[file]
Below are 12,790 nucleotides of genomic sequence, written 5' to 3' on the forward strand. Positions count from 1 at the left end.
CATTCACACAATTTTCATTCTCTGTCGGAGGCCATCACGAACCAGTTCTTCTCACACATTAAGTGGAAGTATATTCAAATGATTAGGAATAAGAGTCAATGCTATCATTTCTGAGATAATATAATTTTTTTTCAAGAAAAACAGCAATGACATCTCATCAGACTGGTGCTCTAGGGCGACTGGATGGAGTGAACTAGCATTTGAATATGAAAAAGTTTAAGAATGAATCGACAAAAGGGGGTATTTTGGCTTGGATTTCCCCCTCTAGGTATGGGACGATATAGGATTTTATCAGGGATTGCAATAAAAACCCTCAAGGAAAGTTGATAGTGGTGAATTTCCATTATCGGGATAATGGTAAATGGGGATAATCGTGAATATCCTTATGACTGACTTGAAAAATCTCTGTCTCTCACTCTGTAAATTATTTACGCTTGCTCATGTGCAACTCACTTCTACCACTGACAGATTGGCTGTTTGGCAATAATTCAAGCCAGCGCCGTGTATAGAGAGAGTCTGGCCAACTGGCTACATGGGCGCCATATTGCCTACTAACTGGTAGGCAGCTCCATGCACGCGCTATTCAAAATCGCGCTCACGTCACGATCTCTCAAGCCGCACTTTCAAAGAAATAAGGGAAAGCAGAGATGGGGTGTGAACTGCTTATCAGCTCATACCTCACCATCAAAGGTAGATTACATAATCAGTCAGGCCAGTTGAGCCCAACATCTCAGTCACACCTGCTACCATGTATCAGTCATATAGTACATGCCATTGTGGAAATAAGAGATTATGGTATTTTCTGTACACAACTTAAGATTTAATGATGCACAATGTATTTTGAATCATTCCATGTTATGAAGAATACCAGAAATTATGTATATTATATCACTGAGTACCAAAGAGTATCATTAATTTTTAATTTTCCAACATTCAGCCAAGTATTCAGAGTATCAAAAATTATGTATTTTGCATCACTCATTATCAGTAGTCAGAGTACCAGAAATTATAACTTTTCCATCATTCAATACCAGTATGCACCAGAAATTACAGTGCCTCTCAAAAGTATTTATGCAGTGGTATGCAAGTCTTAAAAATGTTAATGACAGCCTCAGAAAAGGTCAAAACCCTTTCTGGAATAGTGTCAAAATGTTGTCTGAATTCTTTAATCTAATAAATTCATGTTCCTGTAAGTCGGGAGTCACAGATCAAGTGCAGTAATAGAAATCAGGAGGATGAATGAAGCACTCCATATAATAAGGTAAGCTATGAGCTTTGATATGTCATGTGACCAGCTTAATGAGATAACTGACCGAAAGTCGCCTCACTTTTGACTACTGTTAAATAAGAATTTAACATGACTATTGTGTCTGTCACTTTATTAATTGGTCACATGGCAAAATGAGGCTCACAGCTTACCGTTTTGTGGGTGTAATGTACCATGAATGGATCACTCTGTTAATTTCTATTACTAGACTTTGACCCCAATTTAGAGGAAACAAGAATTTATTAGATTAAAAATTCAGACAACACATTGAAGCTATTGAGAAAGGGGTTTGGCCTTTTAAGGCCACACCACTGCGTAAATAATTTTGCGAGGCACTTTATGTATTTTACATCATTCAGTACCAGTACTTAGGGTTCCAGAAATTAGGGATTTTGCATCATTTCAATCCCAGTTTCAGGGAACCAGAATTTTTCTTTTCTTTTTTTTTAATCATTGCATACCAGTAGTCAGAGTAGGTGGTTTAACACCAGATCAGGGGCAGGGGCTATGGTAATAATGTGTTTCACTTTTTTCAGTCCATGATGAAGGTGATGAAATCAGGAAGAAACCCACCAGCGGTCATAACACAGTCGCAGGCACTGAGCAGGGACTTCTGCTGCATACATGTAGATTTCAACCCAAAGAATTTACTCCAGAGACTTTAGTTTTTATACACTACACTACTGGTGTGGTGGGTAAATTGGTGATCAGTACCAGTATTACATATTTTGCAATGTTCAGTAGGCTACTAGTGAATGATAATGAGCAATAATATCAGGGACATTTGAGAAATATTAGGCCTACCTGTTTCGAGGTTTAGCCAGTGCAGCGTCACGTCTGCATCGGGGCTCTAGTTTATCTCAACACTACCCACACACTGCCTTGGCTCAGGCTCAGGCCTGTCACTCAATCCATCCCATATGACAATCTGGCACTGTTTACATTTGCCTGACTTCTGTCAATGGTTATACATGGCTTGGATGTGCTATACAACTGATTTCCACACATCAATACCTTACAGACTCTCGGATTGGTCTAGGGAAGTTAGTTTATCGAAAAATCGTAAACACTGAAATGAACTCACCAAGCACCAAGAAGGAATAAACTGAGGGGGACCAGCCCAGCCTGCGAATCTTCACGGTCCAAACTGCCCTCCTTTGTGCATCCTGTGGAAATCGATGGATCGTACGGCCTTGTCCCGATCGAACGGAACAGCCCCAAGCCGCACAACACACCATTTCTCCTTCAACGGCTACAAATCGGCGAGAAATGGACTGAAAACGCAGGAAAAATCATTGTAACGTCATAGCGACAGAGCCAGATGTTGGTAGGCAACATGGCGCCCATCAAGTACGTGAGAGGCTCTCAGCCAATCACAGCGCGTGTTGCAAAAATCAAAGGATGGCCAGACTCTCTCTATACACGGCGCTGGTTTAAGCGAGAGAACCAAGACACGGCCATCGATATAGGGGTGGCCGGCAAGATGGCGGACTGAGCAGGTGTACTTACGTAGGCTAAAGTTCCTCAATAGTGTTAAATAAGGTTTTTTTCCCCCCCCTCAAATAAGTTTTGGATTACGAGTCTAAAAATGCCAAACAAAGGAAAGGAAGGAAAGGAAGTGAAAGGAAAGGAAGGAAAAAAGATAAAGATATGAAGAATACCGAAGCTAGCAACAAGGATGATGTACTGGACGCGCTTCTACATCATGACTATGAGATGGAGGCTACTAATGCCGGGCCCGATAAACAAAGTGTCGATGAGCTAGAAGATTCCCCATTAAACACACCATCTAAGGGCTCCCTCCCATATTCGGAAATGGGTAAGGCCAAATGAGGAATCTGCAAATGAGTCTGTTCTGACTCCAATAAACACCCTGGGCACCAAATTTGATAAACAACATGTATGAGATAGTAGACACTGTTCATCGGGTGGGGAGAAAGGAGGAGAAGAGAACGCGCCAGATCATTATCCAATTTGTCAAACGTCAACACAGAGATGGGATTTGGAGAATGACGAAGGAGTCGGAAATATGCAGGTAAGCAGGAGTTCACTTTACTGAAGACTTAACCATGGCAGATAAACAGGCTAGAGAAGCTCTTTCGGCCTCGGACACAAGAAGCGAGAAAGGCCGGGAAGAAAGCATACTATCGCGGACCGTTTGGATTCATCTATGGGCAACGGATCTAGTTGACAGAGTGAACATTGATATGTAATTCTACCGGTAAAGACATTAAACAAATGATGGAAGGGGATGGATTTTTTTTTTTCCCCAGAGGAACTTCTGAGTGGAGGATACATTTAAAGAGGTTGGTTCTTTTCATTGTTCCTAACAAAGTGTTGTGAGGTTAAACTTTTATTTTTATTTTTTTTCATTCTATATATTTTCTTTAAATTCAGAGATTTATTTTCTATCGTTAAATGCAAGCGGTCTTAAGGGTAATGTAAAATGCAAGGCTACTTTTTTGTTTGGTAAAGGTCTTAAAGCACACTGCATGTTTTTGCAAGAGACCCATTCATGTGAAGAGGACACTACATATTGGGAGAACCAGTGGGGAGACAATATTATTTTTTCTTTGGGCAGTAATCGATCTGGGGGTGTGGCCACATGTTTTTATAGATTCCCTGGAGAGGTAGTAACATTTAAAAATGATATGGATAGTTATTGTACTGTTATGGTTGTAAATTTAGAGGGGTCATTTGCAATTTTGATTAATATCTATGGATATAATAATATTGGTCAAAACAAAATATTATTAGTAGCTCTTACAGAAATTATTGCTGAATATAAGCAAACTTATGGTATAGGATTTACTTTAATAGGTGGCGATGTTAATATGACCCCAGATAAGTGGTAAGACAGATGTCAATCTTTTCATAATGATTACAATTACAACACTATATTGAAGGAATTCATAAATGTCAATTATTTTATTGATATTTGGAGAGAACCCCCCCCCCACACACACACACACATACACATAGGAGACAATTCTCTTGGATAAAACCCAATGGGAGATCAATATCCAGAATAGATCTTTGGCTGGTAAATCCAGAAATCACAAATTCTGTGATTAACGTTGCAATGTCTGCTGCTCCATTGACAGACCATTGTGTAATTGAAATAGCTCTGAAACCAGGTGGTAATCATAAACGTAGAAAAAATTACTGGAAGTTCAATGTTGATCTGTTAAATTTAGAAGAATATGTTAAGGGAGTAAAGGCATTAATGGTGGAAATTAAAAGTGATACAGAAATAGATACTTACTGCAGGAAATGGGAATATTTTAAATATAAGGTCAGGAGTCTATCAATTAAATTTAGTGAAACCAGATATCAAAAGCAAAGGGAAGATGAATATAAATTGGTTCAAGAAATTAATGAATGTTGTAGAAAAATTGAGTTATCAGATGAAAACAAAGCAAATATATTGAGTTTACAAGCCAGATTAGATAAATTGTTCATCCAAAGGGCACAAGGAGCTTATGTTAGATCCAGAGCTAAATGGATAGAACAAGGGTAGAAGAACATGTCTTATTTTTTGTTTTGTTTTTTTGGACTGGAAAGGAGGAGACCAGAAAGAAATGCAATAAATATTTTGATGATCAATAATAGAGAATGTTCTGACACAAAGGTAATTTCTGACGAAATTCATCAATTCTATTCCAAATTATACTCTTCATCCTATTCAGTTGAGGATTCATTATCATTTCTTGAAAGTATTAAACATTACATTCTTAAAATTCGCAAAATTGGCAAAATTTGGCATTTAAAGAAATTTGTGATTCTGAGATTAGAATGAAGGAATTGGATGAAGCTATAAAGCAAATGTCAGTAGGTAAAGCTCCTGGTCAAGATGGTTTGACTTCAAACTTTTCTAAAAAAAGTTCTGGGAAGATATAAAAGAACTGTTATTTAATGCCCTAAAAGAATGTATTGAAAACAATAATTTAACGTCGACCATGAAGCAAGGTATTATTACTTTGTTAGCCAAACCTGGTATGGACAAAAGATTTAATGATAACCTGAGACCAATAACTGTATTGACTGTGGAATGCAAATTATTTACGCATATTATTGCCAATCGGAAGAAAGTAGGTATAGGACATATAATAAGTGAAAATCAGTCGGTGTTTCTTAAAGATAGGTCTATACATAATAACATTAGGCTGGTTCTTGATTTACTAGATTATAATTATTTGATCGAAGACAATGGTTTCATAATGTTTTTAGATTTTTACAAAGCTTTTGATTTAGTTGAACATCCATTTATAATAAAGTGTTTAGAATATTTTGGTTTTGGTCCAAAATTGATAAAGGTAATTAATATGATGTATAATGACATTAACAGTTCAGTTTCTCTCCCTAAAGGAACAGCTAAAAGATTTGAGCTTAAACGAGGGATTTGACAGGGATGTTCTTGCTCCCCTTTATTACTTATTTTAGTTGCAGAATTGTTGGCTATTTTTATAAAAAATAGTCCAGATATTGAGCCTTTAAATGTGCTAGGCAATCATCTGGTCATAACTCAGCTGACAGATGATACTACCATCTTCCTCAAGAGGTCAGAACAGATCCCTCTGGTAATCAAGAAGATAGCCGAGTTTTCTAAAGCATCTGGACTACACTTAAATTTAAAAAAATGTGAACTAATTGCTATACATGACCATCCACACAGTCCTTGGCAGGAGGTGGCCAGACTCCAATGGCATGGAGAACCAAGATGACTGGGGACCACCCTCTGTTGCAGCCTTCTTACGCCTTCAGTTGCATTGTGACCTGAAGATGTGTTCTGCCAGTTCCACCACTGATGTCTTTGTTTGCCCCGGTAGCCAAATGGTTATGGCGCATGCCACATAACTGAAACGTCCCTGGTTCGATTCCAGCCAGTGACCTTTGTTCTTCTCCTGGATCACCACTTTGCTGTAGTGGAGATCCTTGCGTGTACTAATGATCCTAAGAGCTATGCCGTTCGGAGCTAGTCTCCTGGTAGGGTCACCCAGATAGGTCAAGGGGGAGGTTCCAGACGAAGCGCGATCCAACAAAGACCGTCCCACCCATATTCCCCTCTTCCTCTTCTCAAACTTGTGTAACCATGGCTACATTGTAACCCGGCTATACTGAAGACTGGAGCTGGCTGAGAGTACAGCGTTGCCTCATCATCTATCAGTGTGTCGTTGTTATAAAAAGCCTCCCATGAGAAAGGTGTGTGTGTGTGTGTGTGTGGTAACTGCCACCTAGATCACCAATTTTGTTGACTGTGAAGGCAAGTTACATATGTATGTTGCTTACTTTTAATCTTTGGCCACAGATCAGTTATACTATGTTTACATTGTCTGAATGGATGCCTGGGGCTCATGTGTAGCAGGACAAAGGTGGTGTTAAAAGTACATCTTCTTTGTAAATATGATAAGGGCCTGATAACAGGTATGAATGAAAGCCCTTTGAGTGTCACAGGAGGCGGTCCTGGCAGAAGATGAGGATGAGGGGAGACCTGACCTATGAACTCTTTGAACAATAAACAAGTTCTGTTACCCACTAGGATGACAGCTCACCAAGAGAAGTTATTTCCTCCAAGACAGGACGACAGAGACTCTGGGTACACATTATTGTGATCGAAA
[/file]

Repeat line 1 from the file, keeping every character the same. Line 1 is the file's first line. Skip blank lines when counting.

Below are 12,790 nucleotides of genomic sequence, written 5' to 3' on the forward strand. Positions count from 1 at the left end.